The CEO’s Guide to Giving: Building a Donor-Advised Fund

How a former airline catering business CEO and a former lifestyle and media company CEO got involved with a donor-advised fund

From creating a legacy and introducing family members to philanthropy to ensuring that donations are used effectively, there are lots of reasons that families associated with successful businesses are opting to take an active role in giving back. In this three-part series, Chief Executive spoke with philanthropic business leaders to gain their insights on supporting foundations, private foundations and donor-advised funds. This is Part III.

Michael Kay, former CEO of LSG Sky Chefs, walked away with a significant payout when his company was sold to private equity investors in 2000. Seeking to develop a more sophisticated estate plan, Kay met with his lawyer, who recommended that he consider a donor-advised fund (DAF) at the Community Foundation for Greater Atlanta.

An increasingly popular philanthropic vehicle in recent years, DAFs are philanthropic enterprises typically hosted by financial companies like Fidelity Investments or university and community foundations into which donors can deposit cash, appreciated securities or other assets to be distributed to charities over time.

Kay liked the relief from administrative tasks that the Atlanta community foundation DAF offered.

“One of the things we’ve found through the community foundation is that we can join arms with other philanthropists. Together our efforts make a bigger impact than just being individual donors.”

“There was someone else to do all the homework about potential beneficiaries,” he says, explaining that the DAF helped identify and screen potential causes that fit his family’s charitable goals. “My wife and I became interested in after-school programming for disaffected youth. I could say, ‘Surface three foundations that do a first-rate job in this regard and I would like to go meet them with my wife.’”

He was also able to involve his four children. As the name implies, DAFs place donors in an advisory role—they make recommendations but don’t have the absolute control over grant-making that a private foundation offers. Donors and family members, however, can serve in that advisory capacity, as is the case for the Kay’s children.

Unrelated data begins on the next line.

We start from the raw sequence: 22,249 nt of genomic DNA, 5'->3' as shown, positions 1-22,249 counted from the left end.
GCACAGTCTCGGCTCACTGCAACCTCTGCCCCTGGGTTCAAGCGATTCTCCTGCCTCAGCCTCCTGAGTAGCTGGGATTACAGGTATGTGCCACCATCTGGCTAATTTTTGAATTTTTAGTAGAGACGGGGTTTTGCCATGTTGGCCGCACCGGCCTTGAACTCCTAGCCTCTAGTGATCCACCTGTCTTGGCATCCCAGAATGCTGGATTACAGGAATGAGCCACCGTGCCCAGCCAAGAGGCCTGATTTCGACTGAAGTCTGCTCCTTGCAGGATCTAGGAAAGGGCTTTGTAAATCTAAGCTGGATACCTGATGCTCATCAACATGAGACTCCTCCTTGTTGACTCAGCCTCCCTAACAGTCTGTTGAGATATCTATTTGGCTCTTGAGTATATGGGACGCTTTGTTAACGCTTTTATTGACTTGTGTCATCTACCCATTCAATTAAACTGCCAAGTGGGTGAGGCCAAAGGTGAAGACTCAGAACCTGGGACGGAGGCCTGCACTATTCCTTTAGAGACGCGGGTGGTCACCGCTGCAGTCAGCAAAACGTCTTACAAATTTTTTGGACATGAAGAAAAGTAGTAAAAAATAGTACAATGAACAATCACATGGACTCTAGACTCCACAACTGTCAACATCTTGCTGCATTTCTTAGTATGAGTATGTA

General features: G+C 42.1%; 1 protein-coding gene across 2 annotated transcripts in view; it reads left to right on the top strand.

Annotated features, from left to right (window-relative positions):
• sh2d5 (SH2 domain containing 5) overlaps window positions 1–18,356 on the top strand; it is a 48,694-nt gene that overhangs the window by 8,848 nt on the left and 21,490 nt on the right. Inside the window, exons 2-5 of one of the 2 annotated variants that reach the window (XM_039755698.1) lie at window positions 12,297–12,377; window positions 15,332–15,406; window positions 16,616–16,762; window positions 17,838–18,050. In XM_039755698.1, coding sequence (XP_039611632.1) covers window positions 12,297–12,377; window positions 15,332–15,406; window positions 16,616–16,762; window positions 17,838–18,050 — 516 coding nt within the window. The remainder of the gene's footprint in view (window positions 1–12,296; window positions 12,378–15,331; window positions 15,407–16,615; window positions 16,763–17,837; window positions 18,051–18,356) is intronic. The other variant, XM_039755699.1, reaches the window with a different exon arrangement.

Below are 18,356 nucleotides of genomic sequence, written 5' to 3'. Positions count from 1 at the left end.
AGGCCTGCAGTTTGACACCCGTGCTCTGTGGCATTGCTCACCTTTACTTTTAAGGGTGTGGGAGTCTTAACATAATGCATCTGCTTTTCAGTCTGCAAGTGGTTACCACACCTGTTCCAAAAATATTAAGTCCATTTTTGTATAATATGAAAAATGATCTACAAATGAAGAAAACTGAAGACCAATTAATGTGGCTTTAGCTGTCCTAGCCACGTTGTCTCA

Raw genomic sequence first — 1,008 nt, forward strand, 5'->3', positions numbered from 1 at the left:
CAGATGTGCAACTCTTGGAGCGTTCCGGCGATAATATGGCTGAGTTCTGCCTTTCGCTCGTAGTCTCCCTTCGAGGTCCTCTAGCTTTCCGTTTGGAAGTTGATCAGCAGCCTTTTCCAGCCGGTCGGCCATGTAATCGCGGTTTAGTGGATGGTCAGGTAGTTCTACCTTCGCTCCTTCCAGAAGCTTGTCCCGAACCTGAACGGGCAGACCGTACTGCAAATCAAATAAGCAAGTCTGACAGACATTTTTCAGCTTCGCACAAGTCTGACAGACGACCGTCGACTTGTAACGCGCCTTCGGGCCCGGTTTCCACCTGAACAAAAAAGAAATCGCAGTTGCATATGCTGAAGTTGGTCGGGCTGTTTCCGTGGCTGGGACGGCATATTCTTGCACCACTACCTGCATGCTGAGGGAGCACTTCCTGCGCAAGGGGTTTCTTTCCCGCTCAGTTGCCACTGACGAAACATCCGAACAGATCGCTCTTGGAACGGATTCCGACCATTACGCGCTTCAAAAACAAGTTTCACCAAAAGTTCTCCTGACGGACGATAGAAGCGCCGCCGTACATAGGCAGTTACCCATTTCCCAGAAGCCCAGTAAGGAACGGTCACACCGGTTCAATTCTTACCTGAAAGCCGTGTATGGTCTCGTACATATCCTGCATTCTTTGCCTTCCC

Barbara Bing Pliner, who got involved in philanthropy in a big way after selling her Southern lifestyle and media company in 2012, is another fan of the Atlanta community foundation.

“One of the things we have found through the community foundation is that we can join arms with other philanthropists,” says Pliner, whose particular passion is nonprofit programs that teach ballet skills to girls from low-income families. “Together our efforts make a bigger impact than just being individual donors.”

Because there are no distribution requirement for DAFs, the structure has come under fire from critics who view them as a place people seeking a tax deduction can park assets indefinitely. However, the overall distribution rate of DAFs was a healthy 21.5 percent in 2013, suggesting that most are serving their charitable purpose.

That figure doesn’t surprise Alicia Philipp, president of the Atlanta foundation, who says the structure has opened a gateway to the philanthropic world in her community.

“The beauty of a donor-advised fund is that if people create one and get engaged, they become raging philanthropists,” says Philipp. “They find out what’s happening in their communities. You not only get the money working in the community; you also get the people engaged in the community. That’s the secret sauce.”

Read more:
Part I: The CEO’s Guide to Giving: Working to Solve World Problems
Part II: The CEO’s Guide to Giving: How a Hotel Industry President Created a Private Foundation


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